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Downtown Limerick Tour, Limerick
Downtown Limerick Tour
Guide Location: Ireland » Limerick
Guide Type: Self-guided city tour
# of Attractions: 8
Tour Duration: 2 hour(s)
Travel Distance: 2.7 km
Image Courtesy of Flickr and johntrainor
Author: alice
This self-guided walking tour is included in the iOS app "City Maps and Walks (470+ Cities)" in iTunes and the Android app "Limerick Map and Walks" in Google Play.
As a city that dates back to pre-Viking times, Limerick has seen its fortunes rise and fall many times over the course of more than a millennium. Today, the city retains a rich heritage of beautiful buildings that highlight some of the different times and styles Limerick has seen. Take our Downtown Tour to see the top attractions of central Limerick.
Tour Stops and Attractions
Sarsfield Memorial Statue
1) Sarsfield Memorial Statue
The Sarsfield Memorial Statue honors General Patrick Sarsfield, who is famous for defending Limerick when it was under siege in the 1690s. This impressive statue by John Lawlor is more than 120 years old.
Image Courtesy of Wikimedia and anonymous, Irish School
Limerick Printmakers Studio and Gallery
2) Limerick Printmakers Studio and Gallery
The Limerick Printmakers Studio and Gallery offers space for about 40 local artists to create and exhibit their artworks. The gallery holds exhibitions every month, with several international exhibitions each year.
Image Courtesy of Flickr and Maryse Casol
The Granary
3) The Granary
Located in the very center of Limerick overlooking the Abbey River, the Granary is one of the most popular landmarks in the city. This building is a former warehouse that was built in 1787 by local merchant Philip John Roche. Today it houses the Trinity Rooms, the City Library as well as office space.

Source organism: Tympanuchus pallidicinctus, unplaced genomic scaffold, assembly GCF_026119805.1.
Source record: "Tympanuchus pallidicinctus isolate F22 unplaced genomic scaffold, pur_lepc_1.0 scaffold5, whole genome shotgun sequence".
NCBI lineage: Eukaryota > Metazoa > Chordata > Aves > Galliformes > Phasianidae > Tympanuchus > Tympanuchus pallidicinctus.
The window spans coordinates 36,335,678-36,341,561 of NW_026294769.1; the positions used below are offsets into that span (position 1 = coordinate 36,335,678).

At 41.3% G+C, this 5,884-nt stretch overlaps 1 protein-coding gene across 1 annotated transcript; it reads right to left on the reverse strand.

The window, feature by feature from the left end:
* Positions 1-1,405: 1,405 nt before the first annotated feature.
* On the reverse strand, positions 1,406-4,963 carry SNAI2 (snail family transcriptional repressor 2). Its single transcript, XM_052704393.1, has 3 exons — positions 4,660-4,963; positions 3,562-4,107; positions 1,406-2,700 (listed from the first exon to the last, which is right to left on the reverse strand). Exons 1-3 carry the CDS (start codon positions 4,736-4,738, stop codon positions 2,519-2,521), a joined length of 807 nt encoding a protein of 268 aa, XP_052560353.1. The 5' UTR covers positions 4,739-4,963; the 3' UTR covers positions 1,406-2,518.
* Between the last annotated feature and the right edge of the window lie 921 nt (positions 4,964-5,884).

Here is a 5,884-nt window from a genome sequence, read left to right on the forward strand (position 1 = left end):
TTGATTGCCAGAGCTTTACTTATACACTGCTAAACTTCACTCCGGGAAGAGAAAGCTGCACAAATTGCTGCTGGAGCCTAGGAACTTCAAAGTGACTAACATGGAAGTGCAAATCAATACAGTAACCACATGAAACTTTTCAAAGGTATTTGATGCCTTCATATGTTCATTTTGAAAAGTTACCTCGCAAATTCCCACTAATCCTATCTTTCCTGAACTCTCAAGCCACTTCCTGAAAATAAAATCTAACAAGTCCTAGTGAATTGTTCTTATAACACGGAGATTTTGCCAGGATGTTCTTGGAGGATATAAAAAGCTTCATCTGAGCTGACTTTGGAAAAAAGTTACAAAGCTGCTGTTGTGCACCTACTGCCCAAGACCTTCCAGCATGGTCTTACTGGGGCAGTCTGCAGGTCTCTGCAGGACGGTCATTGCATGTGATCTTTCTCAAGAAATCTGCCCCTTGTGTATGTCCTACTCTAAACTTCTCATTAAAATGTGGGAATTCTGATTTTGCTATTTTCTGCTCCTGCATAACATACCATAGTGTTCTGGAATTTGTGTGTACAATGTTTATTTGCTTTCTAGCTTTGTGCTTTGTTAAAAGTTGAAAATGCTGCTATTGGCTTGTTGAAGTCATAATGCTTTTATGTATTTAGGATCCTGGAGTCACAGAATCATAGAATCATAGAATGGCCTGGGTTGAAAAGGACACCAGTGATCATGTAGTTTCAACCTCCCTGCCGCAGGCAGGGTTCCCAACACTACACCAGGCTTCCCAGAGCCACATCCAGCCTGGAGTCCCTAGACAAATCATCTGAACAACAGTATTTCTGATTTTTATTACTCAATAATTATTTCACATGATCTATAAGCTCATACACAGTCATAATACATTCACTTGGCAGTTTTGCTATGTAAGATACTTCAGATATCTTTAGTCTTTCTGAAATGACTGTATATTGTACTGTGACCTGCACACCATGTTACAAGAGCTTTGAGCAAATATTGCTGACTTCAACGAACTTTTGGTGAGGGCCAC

Image Courtesy of www.nosoloviajeros.com
Mathew Bridge
4) Mathew Bridge
The Mathew Bridge is dedicated to Fr. Theobald Mathew, who is famous for establishing the temperance movement. Designed by William Henshaw, the bridge was built in 1846 on the site of an older structure.
Image Courtesy of Wikimedia and Roland Czaczyk
Hunt Museum
5) Hunt Museum
The Hunt Museum is holding a personal collection donated by the Hunt family, it was originally situated in the University of Limerick, before being moved to its present location in 1997. It can now be visited in the old custom house, an historic 18th century building. The east end of Limerick's quays began at this area of the river, recently made home to a marina.

The Customs House is regarded as the most distinguished 18th century building in Limerick. It is an elegant Palladian-style building designed by the Italian architect, Davis Ducart, in 1765. In the 1840s with the introduction of a new postal system a Penny Post Office was opened in the Customs House.

The Hunt Museum holds about 2000 different artifacts, both from Ireland and abroad. The oldest pieces are from stone-age Ireland and ancient Egypt. The collection includes the Antrim Cross, dresses by Irish designer Sybil Connolly, drawings by Picasso and a bronze horse once thought to be a design by Leonardo da Vinci for a large monument. The Museum's most significant collection is its Irish medieval collection which includes the fifteenth century O'Dea Mitre and Crozier, on loan from the Roman Catholic diocese of Limerick.